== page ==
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Artist’s impression of five 3D printed concrete houses that will be built in Eindhoven. [Image: Houben/Van Mierlo Architects]

By using 3D printing to fabricate structures ranging from hotels and houses to bridges and bus stops, the global construction industry is able to lower costs and increase production speeds, along with making improved, eco-friendly structures with better designs and building materials.

The most commonly used materials for 3D printing structures are concrete and cement. However, there has been research on more unique materials like cellulose, a mixture of seeds and clay, and even materials like bone, skin, bark, and coral for living structures that can fix themselves. Now, scientists from the University of Tartu in Estonia and the Estonian University of Life Sciences have developed a novel new construction material that’s made primarily from peat.

Peat is a soft, heterogeneous mixture of mostly decomposed plant material that’s accumulated in water-saturated environments, like wetlands, in the absence of oxygen. The Estonian Peat Association says that peatlands cover roughly 3% of the Earth’s land area, and peat is also a good alternative to imported fossil energy. You can even mine it through a milling process, where 10 to 20 mm layers are cut loose from the deposit and left to dry; however, most fields need to be larger than 100 hectares for this to pay off.

Peatlands [Image: Estonian Peat Association]

22% of Estonia’s land area is covered in wetlands, which are ripe for growing peat. But, only the drier top part of the peat layer in these areas has been deemed suitable for use, while the unused portions are left to decay. These portions could still be used to help save money – many fractions, like waxes and humic substances, can be separated out from the peat, and you can even produce cellulose with the final residue.

That’s why Estonian researchers have created a self-supporting 3D printing construction material made up of peat and oil shale ash that could lower the costs for a two-story house 3D printed on-site by nearly tenfold.

“So far, no one has produced peat composite as a construction material because peat prevents many materials from hardening,” said Jüri Liiv, a doctor of chemistry at the University of Tartu. “In our project, we managed to overcome this issue.”

Liiv created an organic humate bedding powder out of peat, poultry manure, and wood ash a couple years ago, and while testing which pellets had suitable hardness, he started wondering if peat could be used to create a self-sustaining building material. The answer was yes, and the scientists got right to work.

Instead of using cement, Tartu researchers chose oil shale ash as their mixture’s binder. Because it becomes very basic when it comes into contact with water, this material is classified as a hazardous waste, with a pH of nearly 13. But, ash with such high pH levels is the best for construction materials, and once developed, it’s environmentally harmless.

About 7 million metric tons of oil shale ash are created each year in Estonia, but only 5% is reused – the rest causes major environmental pollution once it’s deposited in ash hills. During tests, scientists discovered a way to reduce the setting time for the peat down to one day from 30 – the material won’t harden if the pH of the pore solution is below nine, so they bind the potassium oxide and alkali metals found in oil shale ash to insoluble compounds to create a very high pH.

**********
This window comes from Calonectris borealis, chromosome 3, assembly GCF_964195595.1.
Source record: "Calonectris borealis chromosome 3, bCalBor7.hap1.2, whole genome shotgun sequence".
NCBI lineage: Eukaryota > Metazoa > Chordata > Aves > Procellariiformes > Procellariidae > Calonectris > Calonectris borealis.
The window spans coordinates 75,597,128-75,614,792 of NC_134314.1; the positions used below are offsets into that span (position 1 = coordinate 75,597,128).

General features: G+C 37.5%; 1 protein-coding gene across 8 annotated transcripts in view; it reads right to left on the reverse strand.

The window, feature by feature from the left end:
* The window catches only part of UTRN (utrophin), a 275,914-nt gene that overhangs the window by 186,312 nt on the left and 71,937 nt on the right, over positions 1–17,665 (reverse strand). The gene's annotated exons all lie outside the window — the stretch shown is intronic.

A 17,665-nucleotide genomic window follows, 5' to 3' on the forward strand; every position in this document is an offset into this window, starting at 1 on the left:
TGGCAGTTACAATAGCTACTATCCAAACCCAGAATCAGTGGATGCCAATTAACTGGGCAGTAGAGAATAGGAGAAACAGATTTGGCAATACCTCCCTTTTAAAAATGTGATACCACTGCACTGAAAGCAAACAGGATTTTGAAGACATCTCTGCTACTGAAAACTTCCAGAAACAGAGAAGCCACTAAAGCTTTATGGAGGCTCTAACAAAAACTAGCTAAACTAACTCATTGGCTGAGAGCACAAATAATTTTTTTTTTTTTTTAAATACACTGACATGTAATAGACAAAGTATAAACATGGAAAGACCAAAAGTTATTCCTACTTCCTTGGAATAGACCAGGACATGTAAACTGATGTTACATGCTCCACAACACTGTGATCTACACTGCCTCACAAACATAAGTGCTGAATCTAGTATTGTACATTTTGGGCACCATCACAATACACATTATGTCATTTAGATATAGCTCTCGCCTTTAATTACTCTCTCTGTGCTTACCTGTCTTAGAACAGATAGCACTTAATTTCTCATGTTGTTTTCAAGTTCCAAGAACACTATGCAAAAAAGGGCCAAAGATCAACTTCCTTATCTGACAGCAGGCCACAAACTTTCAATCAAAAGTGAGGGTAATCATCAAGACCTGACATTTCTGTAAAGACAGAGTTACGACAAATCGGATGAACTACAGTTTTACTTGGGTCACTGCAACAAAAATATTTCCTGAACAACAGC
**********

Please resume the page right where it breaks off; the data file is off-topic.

Oil shale ash reacts with humic acid while inside the peat, and absorbs carbon dioxide. Then, this binder material succumbs to chemical reactions and turns into regular concrete and limestone. Toomas Tenno, a professor of colloidal and environmental chemistry at Tartu, said that nanosized additives, like nanosilica or silicon smoke, are also added to the peat and oil shale ash to improve their properties.

After determining the humic and fulvic acid content in peat and conducting the XRD analysis of elements and minerals, the possible test mixtures were modeled and small test pieces 3D printed. Here, Toomas Tenno is showing these test pieces. [Image: Merilyn Merisalu]

“As the particles are very small, they dissolve well and distribute throughout the material evenly,” explained Tenno. “Silicon smoke improves the quality of this material significantly.”

It took the team a year to find the optimal mixture that’s strong, with high thermal conductivity. Once it’s hardened, the material is lightweight and durable, with low heat transfer, and is incombustible – even though peat can be used as fuel. While the material takes a day to achieve its initial hardness, it stays elastic for much longer, so you don’t need any fillers or insulation, and structures 3D printed with the peat material become airtight, and noise-blocking, without adding any type of wind protection.

Plenty of research and tests have been completed on this new material, and it’s ready to be manufactured for smaller elements. Additionally, Liiv said the scientists calculated that it would only cost about €5,000 to 3D print the shell of a 100-150 square meter house with this new material, due to the face that peat and oil shale are inexpensive; it would cost ten times more to construct the shell of a framed building of the same size. But while the cost savings alone may make you want to start milling peat for your own 3D printed home, the scientists say that the material isn’t quite ready for 3D printing just yet.

Discuss this and other 3D printing topics at 3DPrintBoard.com or share your thoughts below.

[Sources: Phys.org / University of Tartu]

 

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